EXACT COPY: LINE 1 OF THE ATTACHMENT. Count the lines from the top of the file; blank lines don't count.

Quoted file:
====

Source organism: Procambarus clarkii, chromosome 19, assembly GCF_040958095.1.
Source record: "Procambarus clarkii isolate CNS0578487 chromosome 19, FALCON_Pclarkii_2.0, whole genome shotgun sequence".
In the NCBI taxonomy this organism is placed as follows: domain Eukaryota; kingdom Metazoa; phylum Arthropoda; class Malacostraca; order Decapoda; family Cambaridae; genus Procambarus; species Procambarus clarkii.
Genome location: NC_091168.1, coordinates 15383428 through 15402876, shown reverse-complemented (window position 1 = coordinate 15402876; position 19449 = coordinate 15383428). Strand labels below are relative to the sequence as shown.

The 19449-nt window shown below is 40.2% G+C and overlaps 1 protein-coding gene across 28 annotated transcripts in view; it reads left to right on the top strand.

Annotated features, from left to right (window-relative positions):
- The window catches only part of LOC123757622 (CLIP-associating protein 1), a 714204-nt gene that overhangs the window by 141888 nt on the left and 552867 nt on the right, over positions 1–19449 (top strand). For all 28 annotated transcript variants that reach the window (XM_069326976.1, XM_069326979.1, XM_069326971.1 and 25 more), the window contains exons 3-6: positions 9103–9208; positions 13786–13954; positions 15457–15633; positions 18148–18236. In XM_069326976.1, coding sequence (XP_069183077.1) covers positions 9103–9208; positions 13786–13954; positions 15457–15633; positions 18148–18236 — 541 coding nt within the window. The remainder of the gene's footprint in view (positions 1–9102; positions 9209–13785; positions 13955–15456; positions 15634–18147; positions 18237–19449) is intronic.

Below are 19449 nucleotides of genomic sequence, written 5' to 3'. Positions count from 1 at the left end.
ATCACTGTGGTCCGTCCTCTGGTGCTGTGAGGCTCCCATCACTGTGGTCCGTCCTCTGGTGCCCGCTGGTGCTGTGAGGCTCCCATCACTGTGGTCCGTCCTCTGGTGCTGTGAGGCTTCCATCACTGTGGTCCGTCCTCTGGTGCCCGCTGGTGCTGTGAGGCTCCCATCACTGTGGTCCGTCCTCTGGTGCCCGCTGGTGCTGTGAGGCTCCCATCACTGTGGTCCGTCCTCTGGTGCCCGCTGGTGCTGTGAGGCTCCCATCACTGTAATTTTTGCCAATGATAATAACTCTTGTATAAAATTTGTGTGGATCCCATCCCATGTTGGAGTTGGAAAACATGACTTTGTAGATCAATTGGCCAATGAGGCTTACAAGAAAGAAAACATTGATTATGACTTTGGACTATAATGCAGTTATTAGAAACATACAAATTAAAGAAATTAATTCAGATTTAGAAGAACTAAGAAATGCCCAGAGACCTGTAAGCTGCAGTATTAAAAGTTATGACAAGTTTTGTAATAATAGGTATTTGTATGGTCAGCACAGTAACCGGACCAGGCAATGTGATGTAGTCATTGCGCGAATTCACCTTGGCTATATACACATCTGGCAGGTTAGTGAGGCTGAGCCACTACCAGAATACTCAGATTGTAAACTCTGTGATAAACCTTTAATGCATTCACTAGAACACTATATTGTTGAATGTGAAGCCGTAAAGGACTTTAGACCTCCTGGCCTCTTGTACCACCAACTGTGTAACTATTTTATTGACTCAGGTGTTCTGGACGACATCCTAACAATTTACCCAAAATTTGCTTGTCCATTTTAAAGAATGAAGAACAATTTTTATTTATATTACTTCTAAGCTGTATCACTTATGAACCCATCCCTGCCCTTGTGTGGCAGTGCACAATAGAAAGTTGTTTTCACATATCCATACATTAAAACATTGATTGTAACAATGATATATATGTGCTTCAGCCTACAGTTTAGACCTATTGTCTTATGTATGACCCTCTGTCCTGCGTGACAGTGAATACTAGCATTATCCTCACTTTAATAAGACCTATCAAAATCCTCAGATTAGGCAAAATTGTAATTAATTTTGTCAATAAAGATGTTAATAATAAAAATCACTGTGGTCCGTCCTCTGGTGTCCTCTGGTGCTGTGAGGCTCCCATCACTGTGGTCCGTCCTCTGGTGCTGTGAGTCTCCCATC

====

Source organism: Procambarus clarkii, chromosome 19, assembly GCF_040958095.1.